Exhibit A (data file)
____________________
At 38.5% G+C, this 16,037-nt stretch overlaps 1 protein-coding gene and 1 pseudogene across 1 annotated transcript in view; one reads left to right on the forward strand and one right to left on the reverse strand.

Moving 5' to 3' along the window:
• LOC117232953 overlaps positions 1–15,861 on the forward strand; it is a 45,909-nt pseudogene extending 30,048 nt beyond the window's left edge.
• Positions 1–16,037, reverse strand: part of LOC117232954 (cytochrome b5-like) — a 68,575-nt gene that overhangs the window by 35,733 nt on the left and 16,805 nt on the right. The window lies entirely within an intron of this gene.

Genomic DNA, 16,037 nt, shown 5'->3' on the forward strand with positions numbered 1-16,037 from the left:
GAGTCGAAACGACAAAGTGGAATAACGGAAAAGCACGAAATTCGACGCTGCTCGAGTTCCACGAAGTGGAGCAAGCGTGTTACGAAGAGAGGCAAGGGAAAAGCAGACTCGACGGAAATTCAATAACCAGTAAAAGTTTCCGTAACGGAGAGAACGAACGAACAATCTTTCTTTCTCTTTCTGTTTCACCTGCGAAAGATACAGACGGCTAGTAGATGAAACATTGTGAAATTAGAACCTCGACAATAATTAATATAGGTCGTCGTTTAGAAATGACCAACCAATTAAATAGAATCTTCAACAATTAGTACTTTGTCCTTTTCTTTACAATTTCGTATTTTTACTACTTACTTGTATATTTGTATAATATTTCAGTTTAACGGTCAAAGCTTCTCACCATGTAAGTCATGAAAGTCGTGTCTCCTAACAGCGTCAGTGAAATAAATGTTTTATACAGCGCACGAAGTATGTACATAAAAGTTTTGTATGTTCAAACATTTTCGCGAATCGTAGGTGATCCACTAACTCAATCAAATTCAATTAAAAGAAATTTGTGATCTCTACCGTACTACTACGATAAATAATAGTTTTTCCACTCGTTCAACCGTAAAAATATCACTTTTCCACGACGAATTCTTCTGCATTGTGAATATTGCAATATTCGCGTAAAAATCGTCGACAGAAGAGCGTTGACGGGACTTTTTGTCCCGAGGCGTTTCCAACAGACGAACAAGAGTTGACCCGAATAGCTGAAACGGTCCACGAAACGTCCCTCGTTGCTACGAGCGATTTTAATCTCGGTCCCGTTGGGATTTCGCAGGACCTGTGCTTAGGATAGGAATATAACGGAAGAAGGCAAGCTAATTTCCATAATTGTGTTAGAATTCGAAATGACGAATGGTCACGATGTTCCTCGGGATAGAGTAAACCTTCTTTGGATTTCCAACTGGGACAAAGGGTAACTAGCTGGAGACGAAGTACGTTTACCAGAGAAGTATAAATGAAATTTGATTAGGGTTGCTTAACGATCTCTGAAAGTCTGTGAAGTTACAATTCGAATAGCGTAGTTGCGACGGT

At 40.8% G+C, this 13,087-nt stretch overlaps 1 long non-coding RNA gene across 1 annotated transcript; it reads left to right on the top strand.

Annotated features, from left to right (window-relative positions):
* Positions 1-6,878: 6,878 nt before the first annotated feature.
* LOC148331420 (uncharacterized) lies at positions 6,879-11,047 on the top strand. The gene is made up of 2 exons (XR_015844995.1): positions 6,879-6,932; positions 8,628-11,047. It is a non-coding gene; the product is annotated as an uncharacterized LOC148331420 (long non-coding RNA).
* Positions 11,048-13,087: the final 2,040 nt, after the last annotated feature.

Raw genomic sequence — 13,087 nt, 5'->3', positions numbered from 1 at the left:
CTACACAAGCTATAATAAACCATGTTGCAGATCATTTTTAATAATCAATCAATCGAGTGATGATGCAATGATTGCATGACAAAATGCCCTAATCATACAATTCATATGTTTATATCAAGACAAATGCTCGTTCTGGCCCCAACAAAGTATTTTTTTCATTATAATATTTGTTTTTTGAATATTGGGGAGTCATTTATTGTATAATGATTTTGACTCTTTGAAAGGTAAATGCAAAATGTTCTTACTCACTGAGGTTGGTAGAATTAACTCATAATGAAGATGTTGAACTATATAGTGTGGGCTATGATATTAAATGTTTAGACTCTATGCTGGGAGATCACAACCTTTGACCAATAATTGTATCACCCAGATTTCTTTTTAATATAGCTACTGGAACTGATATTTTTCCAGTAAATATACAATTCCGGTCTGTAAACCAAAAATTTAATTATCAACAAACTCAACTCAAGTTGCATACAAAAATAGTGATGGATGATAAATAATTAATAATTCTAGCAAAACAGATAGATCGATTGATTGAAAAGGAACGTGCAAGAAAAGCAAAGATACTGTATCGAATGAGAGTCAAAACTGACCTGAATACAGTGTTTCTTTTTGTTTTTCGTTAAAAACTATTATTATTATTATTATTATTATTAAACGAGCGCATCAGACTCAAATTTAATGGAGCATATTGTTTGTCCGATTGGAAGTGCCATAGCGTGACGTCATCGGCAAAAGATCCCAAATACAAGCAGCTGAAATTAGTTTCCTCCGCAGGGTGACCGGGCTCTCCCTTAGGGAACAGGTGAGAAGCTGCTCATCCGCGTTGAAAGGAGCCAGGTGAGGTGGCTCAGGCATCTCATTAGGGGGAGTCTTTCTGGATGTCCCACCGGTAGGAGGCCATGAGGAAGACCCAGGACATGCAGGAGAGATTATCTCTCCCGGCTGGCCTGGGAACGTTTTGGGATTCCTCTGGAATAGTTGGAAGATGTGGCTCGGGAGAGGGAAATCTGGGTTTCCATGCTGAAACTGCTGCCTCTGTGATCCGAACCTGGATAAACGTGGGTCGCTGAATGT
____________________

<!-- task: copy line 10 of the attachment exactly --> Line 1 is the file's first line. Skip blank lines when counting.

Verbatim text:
* LOC148331420 (uncharacterized) lies at positions 6,879-11,047 on the top strand. The gene is made up of 2 exons (XR_015844995.1): positions 6,879-6,932; positions 8,628-11,047. It is a non-coding gene; the product is annotated as an uncharacterized LOC148331420 (long non-coding RNA).